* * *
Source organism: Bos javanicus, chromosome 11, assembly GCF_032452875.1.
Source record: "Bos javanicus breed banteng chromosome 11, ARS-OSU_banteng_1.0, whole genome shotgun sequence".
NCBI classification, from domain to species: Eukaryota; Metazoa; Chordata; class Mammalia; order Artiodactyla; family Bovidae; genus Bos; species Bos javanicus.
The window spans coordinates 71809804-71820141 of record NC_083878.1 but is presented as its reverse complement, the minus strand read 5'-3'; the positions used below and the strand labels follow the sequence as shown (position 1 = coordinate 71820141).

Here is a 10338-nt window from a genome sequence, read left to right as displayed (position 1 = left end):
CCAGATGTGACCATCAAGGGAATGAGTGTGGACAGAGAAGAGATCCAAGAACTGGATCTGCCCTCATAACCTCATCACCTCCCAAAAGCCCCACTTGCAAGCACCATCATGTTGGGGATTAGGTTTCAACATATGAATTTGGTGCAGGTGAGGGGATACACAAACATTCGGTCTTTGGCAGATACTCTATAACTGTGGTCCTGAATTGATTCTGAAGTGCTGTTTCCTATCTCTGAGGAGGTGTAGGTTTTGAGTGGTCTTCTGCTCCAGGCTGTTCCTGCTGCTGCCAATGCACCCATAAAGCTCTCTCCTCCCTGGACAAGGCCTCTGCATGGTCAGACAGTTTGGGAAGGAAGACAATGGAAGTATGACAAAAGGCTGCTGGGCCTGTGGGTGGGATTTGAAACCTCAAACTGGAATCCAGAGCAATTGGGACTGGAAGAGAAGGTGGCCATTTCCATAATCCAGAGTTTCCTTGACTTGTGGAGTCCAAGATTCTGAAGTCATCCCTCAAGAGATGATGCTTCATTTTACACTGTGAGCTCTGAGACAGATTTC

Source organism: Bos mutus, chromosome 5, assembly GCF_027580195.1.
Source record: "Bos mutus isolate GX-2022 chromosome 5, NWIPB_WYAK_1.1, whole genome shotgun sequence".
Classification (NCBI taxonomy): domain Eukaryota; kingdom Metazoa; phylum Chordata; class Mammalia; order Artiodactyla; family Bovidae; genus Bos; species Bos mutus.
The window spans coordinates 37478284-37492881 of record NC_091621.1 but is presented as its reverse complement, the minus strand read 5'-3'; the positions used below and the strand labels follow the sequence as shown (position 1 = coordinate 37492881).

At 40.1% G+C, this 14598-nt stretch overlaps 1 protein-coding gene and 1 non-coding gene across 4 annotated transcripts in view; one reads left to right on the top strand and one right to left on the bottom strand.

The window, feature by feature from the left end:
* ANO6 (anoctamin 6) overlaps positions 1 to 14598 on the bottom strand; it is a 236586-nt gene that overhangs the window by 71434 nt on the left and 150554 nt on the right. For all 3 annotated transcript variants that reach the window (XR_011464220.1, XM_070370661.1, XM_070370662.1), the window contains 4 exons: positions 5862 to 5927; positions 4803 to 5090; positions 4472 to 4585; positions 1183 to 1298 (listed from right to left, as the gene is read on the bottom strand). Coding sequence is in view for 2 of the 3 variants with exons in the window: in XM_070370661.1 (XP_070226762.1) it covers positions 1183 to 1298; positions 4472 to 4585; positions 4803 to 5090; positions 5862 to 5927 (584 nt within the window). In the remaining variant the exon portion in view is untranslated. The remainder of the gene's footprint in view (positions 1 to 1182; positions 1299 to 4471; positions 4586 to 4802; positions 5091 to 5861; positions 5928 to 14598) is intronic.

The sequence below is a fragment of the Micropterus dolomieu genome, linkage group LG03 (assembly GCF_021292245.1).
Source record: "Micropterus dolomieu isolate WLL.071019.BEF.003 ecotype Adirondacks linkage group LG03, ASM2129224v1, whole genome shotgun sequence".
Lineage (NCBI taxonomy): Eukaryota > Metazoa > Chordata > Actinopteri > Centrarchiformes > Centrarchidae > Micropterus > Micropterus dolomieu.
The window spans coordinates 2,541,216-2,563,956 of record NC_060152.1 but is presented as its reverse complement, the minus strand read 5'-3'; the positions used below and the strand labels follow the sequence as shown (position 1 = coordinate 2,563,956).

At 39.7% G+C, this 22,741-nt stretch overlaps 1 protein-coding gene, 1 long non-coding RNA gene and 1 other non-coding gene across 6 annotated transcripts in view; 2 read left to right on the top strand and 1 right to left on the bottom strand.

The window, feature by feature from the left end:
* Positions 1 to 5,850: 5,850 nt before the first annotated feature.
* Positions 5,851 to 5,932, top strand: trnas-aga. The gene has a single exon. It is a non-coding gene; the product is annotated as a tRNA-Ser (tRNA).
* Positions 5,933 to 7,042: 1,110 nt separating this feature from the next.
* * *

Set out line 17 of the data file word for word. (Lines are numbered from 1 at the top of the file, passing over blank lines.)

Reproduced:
The window spans coordinates 2,541,216-2,563,956 of record NC_060152.1 but is presented as its reverse complement, the minus strand read 5'-3'; the positions used below and the strand labels follow the sequence as shown (position 1 = coordinate 2,563,956).